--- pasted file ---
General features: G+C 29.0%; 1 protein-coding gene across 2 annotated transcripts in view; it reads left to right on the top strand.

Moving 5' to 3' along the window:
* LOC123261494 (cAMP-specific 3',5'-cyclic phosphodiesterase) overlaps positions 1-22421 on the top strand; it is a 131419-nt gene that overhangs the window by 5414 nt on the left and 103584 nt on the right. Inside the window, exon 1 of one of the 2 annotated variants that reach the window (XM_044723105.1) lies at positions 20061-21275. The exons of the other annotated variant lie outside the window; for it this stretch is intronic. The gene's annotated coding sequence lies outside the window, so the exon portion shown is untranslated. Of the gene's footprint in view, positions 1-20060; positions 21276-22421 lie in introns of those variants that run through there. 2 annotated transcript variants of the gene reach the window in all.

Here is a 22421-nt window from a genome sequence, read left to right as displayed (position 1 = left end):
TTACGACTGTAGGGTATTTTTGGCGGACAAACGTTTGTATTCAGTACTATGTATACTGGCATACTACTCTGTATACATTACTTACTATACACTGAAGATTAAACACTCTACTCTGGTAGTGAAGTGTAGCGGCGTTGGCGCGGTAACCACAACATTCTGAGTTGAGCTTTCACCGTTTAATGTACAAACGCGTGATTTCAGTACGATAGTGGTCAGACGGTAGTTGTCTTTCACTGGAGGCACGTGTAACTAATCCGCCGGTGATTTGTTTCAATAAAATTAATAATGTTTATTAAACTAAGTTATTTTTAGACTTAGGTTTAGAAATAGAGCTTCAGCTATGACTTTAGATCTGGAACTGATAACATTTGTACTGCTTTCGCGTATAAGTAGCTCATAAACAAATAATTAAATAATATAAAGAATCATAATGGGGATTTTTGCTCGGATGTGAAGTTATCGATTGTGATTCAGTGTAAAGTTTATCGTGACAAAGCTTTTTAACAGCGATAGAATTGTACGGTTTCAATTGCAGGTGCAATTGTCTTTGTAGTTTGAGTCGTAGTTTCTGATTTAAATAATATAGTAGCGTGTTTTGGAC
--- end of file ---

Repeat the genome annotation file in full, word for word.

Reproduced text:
General features: G+C 29.0%; 1 protein-coding gene across 2 annotated transcripts in view; it reads left to right on the top strand.

Moving 5' to 3' along the window:
* LOC123261494 (cAMP-specific 3',5'-cyclic phosphodiesterase) overlaps positions 1-22421 on the top strand; it is a 131419-nt gene that overhangs the window by 5414 nt on the left and 103584 nt on the right. Inside the window, exon 1 of one of the 2 annotated variants that reach the window (XM_044723105.1) lies at positions 20061-21275. The exons of the other annotated variant lie outside the window; for it this stretch is intronic. The gene's annotated coding sequence lies outside the window, so the exon portion shown is untranslated. Of the gene's footprint in view, positions 1-20060; positions 21276-22421 lie in introns of those variants that run through there. 2 annotated transcript variants of the gene reach the window in all.

Here is a 22421-nt window from a genome sequence, read left to right as displayed (position 1 = left end):
TTACGACTGTAGGGTATTTTTGGCGGACAAACGTTTGTATTCAGTACTATGTATACTGGCATACTACTCTGTATACATTACTTACTATACACTGAAGATTAAACACTCTACTCTGGTAGTGAAGTGTAGCGGCGTTGGCGCGGTAACCACAACATTCTGAGTTGAGCTTTCACCGTTTAATGTACAAACGCGTGATTTCAGTACGATAGTGGTCAGACGGTAGTTGTCTTTCACTGGAGGCACGTGTAACTAATCCGCCGGTGATTTGTTTCAATAAAATTAATAATGTTTATTAAACTAAGTTATTTTTAGACTTAGGTTTAGAAATAGAGCTTCAGCTATGACTTTAGATCTGGAACTGATAACATTTGTACTGCTTTCGCGTATAAGTAGCTCATAAACAAATAATTAAATAATATAAAGAATCATAATGGGGATTTTTGCTCGGATGTGAAGTTATCGATTGTGATTCAGTGTAAAGTTTATCGTGACAAAGCTTTTTAACAGCGATAGAATTGTACGGTTTCAATTGCAGGTGCAATTGTCTTTGTAGTTTGAGTCGTAGTTTCTGATTTAAATAATATAGTAGCGTGTTTTGGAC